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best dessicant for cannabis seeds

3) Cannabis seeds kept in the same conditions will store for over 10 years and still have nearly 100% germination.

For skuff what is needed is an air tight container that has another small porous container in it containing a rechargeable desiccant. This is all that is needed for drying skuff at normal room temperature. A couple of ounces of silica gel will completely dry 6 oz of skuff.

I have had several queries about drying skuff properly before making it into hash for long term storage. Using a desiccant is a simple way to do this.

1) The best way to make sure that fresh skuff is not holding on to too much H2O, is to dry it in an air tight tin or glass container. It takes a week to 10 days for tumbled skuff and a little longer from a bubble bag. Once the skuff is dry it can be kept in a sealed air tight container for several years at freezing point with virtually no loss of potency. During that storage time a lot of the volatile terpenoids change and mature giving the final hash once it is pressed a totally different type of flavour and high.

2) Pollen kept in a very low humidity environment at near freezing or deep frozen will keep for months if not longer.

For seeds use the same thing but in addition small porous containers are needed to store the seeds. It is important not to keep the seeds in the polythene/plastic bags used by the seed companies as they are impervious to water. The airtight container should be kept between 0 and 5 Centigrade, the salad crisper tray is fine.

Desiccants are substances that have an affinity for water and will rapidly absorb any moisture from the atmosphere around it.

Since desiccation-tolerant seeds stop almost all metabolic activity as they mature and dry, they can be stored for months or even years with only minor loss of viability and vigor. Desiccation-tolerant seeds which show high germination percentages when fresh—if properly dried and stored in a freezer—can typically retain their viability for years.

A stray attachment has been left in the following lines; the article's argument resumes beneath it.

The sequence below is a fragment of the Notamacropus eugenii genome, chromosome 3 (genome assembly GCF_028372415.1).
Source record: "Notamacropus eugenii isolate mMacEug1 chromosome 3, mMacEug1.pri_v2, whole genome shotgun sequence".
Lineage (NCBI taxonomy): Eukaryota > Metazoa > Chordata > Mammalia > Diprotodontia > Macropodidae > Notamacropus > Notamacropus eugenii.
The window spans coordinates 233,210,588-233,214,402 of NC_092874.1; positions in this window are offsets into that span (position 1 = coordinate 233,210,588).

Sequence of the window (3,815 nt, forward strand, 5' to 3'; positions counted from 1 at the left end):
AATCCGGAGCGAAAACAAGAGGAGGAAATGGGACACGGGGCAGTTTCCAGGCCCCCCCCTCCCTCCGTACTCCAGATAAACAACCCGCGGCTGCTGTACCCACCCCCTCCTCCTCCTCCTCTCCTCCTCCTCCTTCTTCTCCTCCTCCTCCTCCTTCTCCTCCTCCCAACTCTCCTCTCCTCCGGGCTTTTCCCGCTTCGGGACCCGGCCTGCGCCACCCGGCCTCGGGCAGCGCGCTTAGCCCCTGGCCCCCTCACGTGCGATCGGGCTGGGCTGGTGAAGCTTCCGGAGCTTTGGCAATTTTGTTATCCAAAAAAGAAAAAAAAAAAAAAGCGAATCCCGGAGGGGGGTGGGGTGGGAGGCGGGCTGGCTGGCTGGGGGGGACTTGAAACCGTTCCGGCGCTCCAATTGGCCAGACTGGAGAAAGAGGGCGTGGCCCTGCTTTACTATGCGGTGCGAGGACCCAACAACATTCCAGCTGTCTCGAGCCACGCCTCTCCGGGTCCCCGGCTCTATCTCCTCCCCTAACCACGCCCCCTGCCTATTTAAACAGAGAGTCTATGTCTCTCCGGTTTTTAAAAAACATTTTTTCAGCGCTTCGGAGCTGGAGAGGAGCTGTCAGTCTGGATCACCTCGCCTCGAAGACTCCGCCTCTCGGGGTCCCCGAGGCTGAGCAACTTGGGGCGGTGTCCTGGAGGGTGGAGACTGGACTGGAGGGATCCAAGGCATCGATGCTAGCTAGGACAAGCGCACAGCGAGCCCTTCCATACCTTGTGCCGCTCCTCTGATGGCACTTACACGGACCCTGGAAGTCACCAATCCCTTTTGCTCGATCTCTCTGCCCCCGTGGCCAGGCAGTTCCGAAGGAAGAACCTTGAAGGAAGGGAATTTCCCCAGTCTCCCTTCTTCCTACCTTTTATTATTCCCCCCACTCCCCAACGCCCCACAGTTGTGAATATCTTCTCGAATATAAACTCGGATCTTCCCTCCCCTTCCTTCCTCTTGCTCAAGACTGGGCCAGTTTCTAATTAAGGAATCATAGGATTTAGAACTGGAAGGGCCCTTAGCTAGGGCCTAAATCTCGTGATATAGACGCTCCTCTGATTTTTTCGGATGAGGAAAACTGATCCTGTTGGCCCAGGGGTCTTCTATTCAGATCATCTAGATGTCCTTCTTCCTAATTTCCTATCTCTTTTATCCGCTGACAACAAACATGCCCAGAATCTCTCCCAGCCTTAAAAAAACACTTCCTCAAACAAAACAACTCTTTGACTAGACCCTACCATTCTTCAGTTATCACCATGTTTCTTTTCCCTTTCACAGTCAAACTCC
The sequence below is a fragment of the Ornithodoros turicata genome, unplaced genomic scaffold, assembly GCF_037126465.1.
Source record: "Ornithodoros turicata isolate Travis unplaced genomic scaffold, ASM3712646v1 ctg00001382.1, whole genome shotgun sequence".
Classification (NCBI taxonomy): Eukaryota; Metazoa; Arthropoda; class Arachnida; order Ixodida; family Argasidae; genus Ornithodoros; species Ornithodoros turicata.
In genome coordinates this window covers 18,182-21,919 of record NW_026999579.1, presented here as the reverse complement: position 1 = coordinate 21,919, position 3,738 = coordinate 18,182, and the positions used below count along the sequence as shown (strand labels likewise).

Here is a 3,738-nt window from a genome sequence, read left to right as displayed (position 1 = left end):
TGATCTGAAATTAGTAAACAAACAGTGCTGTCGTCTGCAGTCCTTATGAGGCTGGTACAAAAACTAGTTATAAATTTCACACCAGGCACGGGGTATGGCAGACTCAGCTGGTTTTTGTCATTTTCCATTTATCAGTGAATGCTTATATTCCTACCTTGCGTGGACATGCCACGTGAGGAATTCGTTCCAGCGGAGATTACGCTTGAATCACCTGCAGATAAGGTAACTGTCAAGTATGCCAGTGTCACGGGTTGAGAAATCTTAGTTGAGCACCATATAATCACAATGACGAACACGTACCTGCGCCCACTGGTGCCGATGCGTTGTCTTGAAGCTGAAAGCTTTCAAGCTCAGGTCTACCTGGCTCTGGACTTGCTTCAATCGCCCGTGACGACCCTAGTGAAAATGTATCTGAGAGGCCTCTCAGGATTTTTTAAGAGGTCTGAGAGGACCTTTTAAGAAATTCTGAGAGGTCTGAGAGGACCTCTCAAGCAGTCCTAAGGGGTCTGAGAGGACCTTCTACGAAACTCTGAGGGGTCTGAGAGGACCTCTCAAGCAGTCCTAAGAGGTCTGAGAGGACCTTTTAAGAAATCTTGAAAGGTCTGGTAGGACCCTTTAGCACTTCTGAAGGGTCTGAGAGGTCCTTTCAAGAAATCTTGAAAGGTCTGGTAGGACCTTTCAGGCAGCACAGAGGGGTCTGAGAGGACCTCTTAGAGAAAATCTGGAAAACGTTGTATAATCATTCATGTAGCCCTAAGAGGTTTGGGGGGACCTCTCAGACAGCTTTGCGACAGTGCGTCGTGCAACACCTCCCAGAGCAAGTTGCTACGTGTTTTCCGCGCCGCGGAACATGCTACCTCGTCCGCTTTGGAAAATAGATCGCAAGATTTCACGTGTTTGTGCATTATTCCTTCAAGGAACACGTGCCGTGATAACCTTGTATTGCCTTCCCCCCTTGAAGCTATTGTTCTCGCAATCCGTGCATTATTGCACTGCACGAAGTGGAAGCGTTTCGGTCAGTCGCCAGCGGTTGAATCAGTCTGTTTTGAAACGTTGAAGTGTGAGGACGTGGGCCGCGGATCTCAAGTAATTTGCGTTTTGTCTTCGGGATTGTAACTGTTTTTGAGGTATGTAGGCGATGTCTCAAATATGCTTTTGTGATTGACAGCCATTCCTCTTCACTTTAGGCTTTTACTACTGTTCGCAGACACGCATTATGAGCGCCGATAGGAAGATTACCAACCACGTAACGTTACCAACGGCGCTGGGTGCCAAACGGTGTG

Seeds with low initial germination rates will begin to lose viability fairly quickly, however, even under ideal storage conditions. Seed lots with a low initial germination rate should be regrown as soon as possible. If a batch of seeds with poor germination is grown out and a healthy batch with good germination produced from them, the healthy batch can then be dried, frozen and stored for long periods successfully.

Seeds air-dried during humid weather require additional drying with desiccants such as silica gel before final storage (but don’t use heat!). Most seeds benefit from drying with silica gel if they are to be stored for very long. The longest storage life for desiccation-tolerant seeds is achieved by drying them to between 5% and 7% moisture content (by weight) and then storing them at several degrees below freezing. As storage temperature rises above freezing or moisture content rises above 5 to 7%, longevity in storage goes down and the incidence of mutation rises. Seeds dried to a low moisture content with silica gel and then stored in a freezer can usually retain viability for many years.

Avoiding Problems With Stored Seeds

To use silica gels for drying seeds, place equal weights of dry silica gel and seeds to be dried in a well-sealed jar for 7 to 8 days. Then transfer the dried seeds quickly into airtight storage jars and place in a freezer, refrigerator or other cool, dark place.

Mold and Mildew: A common problem with stored seeds is mold or mildew resulting from incomplete drying before storage. Dry your seeds thoroughly before storing them (though drying them to 0% moisture will of course cause their death). If seeds sweat on insides of jars during storage, they are too wet and must be dried further in order to store successfully. At this point the use of a desiccant is a good idea. Don’t tarry, because damp seeds will mildew quickly.

Temperature and Moisture Fluctuations: Fluctuation in temperature or moisture levels of stored seeds lowers the seeds’ longevity significantly, causing loss of viability and vigor or even seed death. Rapid moisture fluctuations are particularly damaging to seeds. High moisture or temperatures encourage mutation of seed tissues—especially in root tips, which remain more active than other seed tissues. Cellular mutations affecting metabolism or root tissue structure are a common cause of seed failure upon germination. Dry your seeds properly before placing them in cold storage. Keep your stored seeds at a constant temperature if possible and remove them from storage as seldom and as few times as possible. When seeds are removed from cold storage in order to retrieve samples, allow the entire container to come slowly to room temperature before opening the seal. This will help prevent condensation of atmospheric moisture onto the cold seeds which might otherwise occur.